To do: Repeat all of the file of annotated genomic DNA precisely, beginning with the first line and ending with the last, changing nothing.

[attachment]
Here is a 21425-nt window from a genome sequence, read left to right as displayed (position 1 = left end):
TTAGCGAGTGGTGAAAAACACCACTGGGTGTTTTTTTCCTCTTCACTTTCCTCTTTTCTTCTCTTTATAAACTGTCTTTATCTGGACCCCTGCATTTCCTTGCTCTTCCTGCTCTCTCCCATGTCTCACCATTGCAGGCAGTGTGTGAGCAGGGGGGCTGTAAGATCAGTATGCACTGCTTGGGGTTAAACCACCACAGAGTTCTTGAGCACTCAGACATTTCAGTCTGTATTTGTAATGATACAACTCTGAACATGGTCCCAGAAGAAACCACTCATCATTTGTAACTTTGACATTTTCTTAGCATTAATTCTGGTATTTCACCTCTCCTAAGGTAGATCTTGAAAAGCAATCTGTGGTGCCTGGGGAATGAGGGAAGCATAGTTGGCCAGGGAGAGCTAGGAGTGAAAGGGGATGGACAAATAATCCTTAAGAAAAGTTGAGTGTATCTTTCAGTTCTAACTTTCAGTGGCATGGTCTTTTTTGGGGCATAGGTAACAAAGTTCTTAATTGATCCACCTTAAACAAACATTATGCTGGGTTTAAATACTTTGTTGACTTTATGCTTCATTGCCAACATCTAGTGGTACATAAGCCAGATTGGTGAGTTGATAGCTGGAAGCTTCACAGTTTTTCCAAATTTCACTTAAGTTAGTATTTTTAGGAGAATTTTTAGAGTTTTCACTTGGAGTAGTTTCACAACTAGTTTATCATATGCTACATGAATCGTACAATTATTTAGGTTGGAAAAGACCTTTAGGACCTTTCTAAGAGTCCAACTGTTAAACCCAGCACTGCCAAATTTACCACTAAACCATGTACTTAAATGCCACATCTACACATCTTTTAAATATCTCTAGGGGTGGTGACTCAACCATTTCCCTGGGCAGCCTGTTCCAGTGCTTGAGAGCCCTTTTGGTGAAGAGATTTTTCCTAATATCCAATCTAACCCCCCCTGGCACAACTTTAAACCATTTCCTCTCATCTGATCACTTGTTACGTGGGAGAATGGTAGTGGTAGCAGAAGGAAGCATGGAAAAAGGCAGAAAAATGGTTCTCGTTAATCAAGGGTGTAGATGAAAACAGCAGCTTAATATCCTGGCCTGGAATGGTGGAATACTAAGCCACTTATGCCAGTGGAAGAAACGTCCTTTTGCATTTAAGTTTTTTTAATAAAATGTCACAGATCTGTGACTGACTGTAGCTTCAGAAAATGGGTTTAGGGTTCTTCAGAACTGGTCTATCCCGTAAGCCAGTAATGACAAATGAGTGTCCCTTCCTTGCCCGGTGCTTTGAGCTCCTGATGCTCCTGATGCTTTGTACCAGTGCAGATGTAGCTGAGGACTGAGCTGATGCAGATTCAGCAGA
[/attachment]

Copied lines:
Here is a 21425-nt window from a genome sequence, read left to right as displayed (position 1 = left end):
TTAGCGAGTGGTGAAAAACACCACTGGGTGTTTTTTTCCTCTTCACTTTCCTCTTTTCTTCTCTTTATAAACTGTCTTTATCTGGACCCCTGCATTTCCTTGCTCTTCCTGCTCTCTCCCATGTCTCACCATTGCAGGCAGTGTGTGAGCAGGGGGGCTGTAAGATCAGTATGCACTGCTTGGGGTTAAACCACCACAGAGTTCTTGAGCACTCAGACATTTCAGTCTGTATTTGTAATGATACAACTCTGAACATGGTCCCAGAAGAAACCACTCATCATTTGTAACTTTGACATTTTCTTAGCATTAATTCTGGTATTTCACCTCTCCTAAGGTAGATCTTGAAAAGCAATCTGTGGTGCCTGGGGAATGAGGGAAGCATAGTTGGCCAGGGAGAGCTAGGAGTGAAAGGGGATGGACAAATAATCCTTAAGAAAAGTTGAGTGTATCTTTCAGTTCTAACTTTCAGTGGCATGGTCTTTTTTGGGGCATAGGTAACAAAGTTCTTAATTGATCCACCTTAAACAAACATTATGCTGGGTTTAAATACTTTGTTGACTTTATGCTTCATTGCCAACATCTAGTGGTACATAAGCCAGATTGGTGAGTTGATAGCTGGAAGCTTCACAGTTTTTCCAAATTTCACTTAAGTTAGTATTTTTAGGAGAATTTTTAGAGTTTTCACTTGGAGTAGTTTCACAACTAGTTTATCATATGCTACATGAATCGTACAATTATTTAGGTTGGAAAAGACCTTTAGGACCTTTCTAAGAGTCCAACTGTTAAACCCAGCACTGCCAAATTTACCACTAAACCATGTACTTAAATGCCACATCTACACATCTTTTAAATATCTCTAGGGGTGGTGACTCAACCATTTCCCTGGGCAGCCTGTTCCAGTGCTTGAGAGCCCTTTTGGTGAAGAGATTTTTCCTAATATCCAATCTAACCCCCCCTGGCACAACTTTAAACCATTTCCTCTCATCTGATCACTTGTTACGTGGGAGAATGGTAGTGGTAGCAGAAGGAAGCATGGAAAAAGGCAGAAAAATGGTTCTCGTTAATCAAGGGTGTAGATGAAAACAGCAGCTTAATATCCTGGCCTGGAATGGTGGAATACTAAGCCACTTATGCCAGTGGAAGAAACGTCCTTTTGCATTTAAGTTTTTTTAATAAAATGTCACAGATCTGTGACTGACTGTAGCTTCAGAAAATGGGTTTAGGGTTCTTCAGAACTGGTCTATCCCGTAAGCCAGTAATGACAAATGAGTGTCCCTTCCTTGCCCGGTGCTTTGAGCTCCTGATGCTCCTGATGCTTTGTACCAGTGCAGATGTAGCTGAGGACTGAGCTGATGCAGATTCAGCAGA